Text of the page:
Golf is a game of uncertainties. It is enjoyed by millions of people on thousands of unique playing fields under a handful of different formats. This is indeed why many people love the game. Nearly every round comes with a new story or circumstance that you’ve never experienced. Variety and excitement supplant predictability and routine.
By providing extensive guidance to players and officials, the Rules of Golf aim to cover many of these complexities. How many sports offer a solution when an alligator interferes with play? Where else can you find a “practical joker” referenced in a game’s formal code. The more you dig into the Rules of Golf, the more you realize how many uncertainties are left to consider. For precisely this reason, the USGA Rules team sets aside time to explore the depths each day at 2:30.
Questions drive the “2:30 Meeting” – ones that arise among Rules staff members, others that originate in amateur or professional tournaments and, most frequently, those that are derived from the thousands of email and phone queries the USGA receives each year. These questions spark debates among staff members and, more importantly, help the USGA apply the Rules in a consistent manner.
In the brief sample exchange below, a few staff members reach a deeper understanding of Decision 20-2b/2, which helps answer an email inquiry and ensures the proper application of this Decision in the future:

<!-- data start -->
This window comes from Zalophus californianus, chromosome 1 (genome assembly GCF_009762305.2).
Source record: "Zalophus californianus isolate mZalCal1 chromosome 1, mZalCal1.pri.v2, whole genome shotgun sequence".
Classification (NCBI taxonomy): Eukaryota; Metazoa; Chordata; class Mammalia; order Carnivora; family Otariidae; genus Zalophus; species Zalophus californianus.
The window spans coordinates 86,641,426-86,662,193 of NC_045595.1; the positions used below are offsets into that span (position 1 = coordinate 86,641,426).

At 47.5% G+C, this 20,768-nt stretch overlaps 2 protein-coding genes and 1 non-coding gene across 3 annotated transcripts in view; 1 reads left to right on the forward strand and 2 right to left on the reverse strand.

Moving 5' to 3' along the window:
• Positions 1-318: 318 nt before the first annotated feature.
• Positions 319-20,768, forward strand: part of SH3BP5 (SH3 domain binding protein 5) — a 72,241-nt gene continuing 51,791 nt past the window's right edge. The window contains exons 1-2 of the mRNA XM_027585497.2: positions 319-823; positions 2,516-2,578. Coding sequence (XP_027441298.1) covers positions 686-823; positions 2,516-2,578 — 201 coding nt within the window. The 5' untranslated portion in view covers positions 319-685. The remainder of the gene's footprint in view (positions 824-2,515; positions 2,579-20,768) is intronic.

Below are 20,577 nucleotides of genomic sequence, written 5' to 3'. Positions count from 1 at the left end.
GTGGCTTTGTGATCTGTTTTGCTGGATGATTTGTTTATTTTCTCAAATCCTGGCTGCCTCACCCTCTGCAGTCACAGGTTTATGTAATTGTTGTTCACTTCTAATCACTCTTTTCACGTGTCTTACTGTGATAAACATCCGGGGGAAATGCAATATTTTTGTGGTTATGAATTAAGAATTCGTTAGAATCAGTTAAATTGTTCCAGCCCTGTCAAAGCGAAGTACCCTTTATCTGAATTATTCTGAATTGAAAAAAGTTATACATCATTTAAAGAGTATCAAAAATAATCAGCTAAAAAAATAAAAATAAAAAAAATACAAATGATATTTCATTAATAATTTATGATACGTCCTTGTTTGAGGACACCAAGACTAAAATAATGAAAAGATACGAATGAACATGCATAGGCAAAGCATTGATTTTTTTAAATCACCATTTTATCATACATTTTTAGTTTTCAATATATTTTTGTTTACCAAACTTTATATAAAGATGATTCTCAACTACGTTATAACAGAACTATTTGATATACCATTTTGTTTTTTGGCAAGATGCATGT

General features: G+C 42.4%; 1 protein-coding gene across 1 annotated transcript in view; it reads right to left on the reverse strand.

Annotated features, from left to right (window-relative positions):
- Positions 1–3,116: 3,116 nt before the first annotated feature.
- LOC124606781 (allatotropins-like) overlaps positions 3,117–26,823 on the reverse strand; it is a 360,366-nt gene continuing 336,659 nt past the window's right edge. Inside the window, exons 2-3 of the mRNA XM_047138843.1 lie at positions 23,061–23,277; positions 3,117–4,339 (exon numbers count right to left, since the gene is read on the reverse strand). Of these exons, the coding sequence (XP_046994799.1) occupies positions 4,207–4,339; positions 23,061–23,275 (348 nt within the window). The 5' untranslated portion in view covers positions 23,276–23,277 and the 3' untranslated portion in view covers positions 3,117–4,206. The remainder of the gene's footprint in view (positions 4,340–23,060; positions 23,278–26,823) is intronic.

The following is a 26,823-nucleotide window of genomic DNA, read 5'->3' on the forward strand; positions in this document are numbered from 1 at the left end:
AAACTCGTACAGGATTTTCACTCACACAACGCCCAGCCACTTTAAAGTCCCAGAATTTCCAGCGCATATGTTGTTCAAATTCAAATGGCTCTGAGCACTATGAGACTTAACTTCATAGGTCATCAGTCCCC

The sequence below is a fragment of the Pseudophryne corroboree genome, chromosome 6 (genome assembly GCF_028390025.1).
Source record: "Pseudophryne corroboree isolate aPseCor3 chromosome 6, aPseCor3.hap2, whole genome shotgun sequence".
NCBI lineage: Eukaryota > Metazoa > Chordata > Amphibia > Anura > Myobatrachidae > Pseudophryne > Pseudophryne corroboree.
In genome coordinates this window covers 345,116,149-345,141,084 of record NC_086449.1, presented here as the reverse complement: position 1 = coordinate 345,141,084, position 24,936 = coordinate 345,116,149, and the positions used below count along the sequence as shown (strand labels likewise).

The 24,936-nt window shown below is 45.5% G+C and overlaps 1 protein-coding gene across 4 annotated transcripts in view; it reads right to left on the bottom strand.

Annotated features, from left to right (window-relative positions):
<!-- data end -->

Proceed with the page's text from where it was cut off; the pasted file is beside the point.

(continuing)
Kathryn Belanger: This one involves Decision 20-2b/2 – this idea of measuring through an obstruction. So, in this case, we have a ball at the base of a retaining wall and there is land covered with high grass on top. If the ball is at the base of it and the player wants to declare his ball unplayable, they can measure through the wall – straight through the wall – but they can’t measure through the ground, correct?
Craig Winter: Yeah, that’s how I see that Decision giving us an answer. You don’t have to account for every single bump in the ground, but you certainly can’t “measure through the ground” to give yourself that extra distance.
CW: I think we would look at ground that is really bumpy, and you lay a club down, and that gets you just out from under a tree; we’d say that’s OK.
David Staebler: We don’t need you to go up and down with the club to take into account each bump.
CW: And then this Decision gives us that extra authority to measure across ditches or through walls. In this case, if it is indeed a wall you can go ahead and measure right through it. Or estimate, which is ultimately what you’re doing.
KB: Right, so they can estimate through the wall but they can’t then also cut through the ground under it?
DS: Unless your ball is somehow under the ground in an obstruction. Then we let you come straight up to the surface.
CW: Yes, there are some exceptions.
On occasion, things can get pretty entertaining. These three questions popped up all within a 10-minute timeframe last week:
- "Would this ruling change if the pull cart carried two bags?”
- “Does everybody agree that a crayfish is a burrowing animal?”
- “If it’s my opponent’s dog, is it no longer an outside agency?”
Much like doctors use “rounds” to care for their patients, the Rules staff leans on the “2:30 Meeting” to serve golfers and officials who present unexpected, but vital questions about the governing code. Other than its starting time, the meeting is as unpredictable as the game itself.
Speaking of which, my watch says 2:30 and I better not be late. One of these days, I’ll invite you to join.
Joe Foley is the manager of Rules outreach and programming for the USGA. Email him at email@example.com.